The proposal pleased Pharaoh and all his servants. Then Pharaoh said to his servants, “Can we find anyone like this, a man who has the spirit of God in him? So Pharaoh said to Joseph, “Since God made all this known to you, there is no one as intelligent and wise as you. You will be over my house, and all my people will obey your commands. Only with regard to the throne will I be greater than you.” Pharaoh also said to Joseph, “See, I am placing you over all the land of Egypt.”

What we know in hindsight is that Joseph’s place in Egypt saves his family from the famine. It was God’s will to get Israel into Egypt, and to get Israel into Egypt God put Joseph in Egypt.

The irony is rich.

  • Joseph’s departure was the true hope for Jacob. No one could have told him that his son needed to be away from him and his reach for his family to live safely in the future. No one could have told him it was God’s will for Joseph to live beyond the reach of Jacob’s favor.
  • Pharaoh’s favor was the true hope for Joseph. Neither Jacob nor Joseph would have seen this. But it was true. Pharaoh’s favor proves far more important than Jacob’s favor.
  • Egypt was the true home for Israel. This band of families under the patriarch Jacob could not yet see that the foreign land and people of Egypt was not only their hope but God’s will for them.

The surprises never end. In God’s hand, every road that led Joseph away from family was actually a road that led toward reunion. People who felt they were far from home were getting closer to home every day. And people who only felt the pain of a child taken far way did not see that a far away child was the only way to be a family again.

There is a challenge here.

  • Do we need to reconsider favor? Who is to say that you cannot live without someone’s favor? Who is to say that God can’t richly provide for us whether we’re in or out of favor?
  • Do we need to reconsider separations? While we’re afraid to send kids away or be away ourselves, who is to say that these separations cannot be used of God to bring us closer?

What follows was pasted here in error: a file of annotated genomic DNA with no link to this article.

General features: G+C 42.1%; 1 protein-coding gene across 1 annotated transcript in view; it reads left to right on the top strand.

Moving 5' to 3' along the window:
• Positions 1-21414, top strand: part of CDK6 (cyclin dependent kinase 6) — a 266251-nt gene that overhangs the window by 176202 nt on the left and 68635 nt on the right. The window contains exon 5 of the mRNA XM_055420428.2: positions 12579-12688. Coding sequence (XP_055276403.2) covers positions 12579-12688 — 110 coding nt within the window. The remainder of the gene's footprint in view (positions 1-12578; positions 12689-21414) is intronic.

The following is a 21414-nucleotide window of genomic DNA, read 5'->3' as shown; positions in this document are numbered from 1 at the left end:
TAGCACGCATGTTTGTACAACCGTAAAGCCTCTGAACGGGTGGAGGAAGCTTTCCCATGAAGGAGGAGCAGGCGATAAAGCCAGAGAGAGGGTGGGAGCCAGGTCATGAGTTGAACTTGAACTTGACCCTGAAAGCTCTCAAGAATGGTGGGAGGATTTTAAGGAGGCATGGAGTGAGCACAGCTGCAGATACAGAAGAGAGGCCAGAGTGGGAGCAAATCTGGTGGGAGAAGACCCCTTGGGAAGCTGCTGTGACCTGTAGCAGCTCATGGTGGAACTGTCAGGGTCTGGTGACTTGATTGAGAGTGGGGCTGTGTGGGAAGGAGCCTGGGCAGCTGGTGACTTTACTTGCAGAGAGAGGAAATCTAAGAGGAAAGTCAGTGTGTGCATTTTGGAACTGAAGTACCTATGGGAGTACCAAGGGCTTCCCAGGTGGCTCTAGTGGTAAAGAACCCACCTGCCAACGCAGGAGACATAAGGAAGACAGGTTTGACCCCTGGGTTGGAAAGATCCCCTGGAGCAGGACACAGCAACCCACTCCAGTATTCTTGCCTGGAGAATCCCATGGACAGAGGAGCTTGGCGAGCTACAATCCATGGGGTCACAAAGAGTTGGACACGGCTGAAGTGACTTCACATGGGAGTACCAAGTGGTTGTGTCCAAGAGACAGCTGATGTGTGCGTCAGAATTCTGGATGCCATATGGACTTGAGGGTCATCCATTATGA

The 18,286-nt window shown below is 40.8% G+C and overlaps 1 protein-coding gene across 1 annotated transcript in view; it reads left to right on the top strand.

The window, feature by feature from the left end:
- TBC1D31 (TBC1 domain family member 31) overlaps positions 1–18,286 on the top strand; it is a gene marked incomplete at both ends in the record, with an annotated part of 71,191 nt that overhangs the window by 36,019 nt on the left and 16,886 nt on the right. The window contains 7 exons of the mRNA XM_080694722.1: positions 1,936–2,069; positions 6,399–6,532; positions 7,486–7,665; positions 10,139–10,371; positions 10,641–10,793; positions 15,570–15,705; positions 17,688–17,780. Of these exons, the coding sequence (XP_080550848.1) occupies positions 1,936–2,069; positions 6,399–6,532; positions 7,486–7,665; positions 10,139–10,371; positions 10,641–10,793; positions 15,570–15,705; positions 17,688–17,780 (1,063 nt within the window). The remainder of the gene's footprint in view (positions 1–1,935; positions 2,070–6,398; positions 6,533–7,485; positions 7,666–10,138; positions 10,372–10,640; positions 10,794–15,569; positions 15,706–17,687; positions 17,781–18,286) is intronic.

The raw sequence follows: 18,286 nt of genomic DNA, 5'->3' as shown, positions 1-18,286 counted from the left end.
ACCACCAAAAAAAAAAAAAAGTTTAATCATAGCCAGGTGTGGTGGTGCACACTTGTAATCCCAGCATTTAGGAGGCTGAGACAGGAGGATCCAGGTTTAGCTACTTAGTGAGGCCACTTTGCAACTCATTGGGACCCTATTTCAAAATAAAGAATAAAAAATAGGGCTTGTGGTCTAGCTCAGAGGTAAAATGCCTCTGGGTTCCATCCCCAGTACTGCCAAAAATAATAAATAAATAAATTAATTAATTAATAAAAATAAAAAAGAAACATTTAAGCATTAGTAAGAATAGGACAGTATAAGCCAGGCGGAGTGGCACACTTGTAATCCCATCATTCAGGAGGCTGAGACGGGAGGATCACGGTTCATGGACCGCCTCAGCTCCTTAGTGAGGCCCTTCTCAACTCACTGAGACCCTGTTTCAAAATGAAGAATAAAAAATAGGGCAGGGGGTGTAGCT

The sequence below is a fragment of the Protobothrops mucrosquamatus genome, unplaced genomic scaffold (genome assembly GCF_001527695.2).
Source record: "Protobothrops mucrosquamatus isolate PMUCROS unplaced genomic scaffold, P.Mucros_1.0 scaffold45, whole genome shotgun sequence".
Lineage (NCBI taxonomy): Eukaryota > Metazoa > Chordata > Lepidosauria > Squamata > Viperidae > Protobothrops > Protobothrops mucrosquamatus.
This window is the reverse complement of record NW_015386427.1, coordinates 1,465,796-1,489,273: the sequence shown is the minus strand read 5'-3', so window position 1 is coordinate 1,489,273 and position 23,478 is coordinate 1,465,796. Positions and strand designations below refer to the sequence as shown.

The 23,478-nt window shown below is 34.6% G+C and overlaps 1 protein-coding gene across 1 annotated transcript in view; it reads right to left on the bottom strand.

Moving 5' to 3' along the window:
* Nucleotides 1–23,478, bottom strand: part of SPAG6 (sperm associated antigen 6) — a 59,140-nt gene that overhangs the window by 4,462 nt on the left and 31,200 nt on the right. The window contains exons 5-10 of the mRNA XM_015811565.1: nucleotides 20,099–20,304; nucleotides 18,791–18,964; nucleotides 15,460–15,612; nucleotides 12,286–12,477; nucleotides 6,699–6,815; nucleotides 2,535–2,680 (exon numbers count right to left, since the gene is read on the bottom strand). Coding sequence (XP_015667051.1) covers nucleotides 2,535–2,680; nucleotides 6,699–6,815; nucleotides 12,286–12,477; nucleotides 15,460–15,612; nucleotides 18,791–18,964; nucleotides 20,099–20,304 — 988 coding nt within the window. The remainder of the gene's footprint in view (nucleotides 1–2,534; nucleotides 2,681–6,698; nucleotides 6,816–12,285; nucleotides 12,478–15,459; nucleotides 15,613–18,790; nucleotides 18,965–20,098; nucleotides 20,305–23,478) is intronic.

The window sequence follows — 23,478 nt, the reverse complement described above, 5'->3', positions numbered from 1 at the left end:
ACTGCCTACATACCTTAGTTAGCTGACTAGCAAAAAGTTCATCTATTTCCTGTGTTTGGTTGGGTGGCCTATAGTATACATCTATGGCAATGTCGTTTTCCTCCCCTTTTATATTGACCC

• Do we need to reconsider setbacks? Who is to say what is a setback and what is a step forward? In God’s hands, the lines are not so clear. Like Joseph, God must be trusted.




    Bulletin Insert

    Genesis: The Ancient Modern Story V

    T The life of a favored child is great. Until it isn’t.

    Part I The road that leads away: __________

    dream after dream e a robe of robes

    When Joseph came to his brothers, they stripped him of his robe, the robe of many colors that he had on. Then they took him and threw him into the pit. The pit was empty; there was no water in it. Then they sat down to eat a meal. They looked up, and there was a caravan of Ishmaelites coming down from Gilead. Their camels were carrying aromatic gum, balsam and resin, going down to Egypt.

    Then Judah said to his brothers, “What do we gain if we kill our brother and cover up his blood? Come, let’s ell him to the Ishmaelites and not lay a hand on him, for he is our brother, our own flesh and blood.” His brothers agreed.

    When Midianite traders passed by, they pulled Joseph out of the pit and sold him for 20 pieces of silver to the Ishmaelites, who took Joseph to Egypt.

    Genesis 37:23-28

    Part II The road that leads farther away: _____________

    betrayed e forgotten

    Then the chief cupbearer said to Pharaoh, “Today I remember my faults. Pharaoh had been angry with his servants, and he put me and the chief baker in the custody of the captain of the guard. He and I had dreams on the dame night; each dream had its own meaning. Now a young Hebrew, a slave of the captain of the guards, was with us there. We told him our dreams, he interpreted our dreams for us, and each had its own interpretation. It turned out just the way he interpreted them to us; I was restored to my position, and the other man was hanged.”

    Then Pharaoh sent for Joseph, and they quickly brought him from the dungeon. He shaved, changed his clothes, and went to Pharaoh.

    Genesis 41:9-14

    Part III The road that leads to a new home: ___________

    an eye for details e a lottery story

    The proposal pleased Pharaoh and all his servants. Then Pharaoh said to his servants, “Can we find anyone like this, a man who has the spirit of God in him? So Pharaoh said to Joseph, “Since God made all this known to you, there is no one as intelligent and wise as you. You will be over my house, and all my people will obey your commands. Only with regard to the throne will I be greater than you.” Pharaoh also said to Joseph, “See, I am placing you over all the land of Egypt.”

    Genesis 41:38-41

    The irony…

    Joseph’s __________ was the true hope for Jacob.

    Pharaoh’s favor was the true hope for Joseph.

    ___________ was the true home for Israel.

    In God’s hand, every road that led Joseph away from family

    was actually a road that led toward reunion.

    The challenge…

    Do we need to reconsider favor?

    Do we need to reconsider separations?

    Do we need to reconsider setbacks?




Leave a Comment

Share your thoughts by leaving a comment in the box below!







worship schedule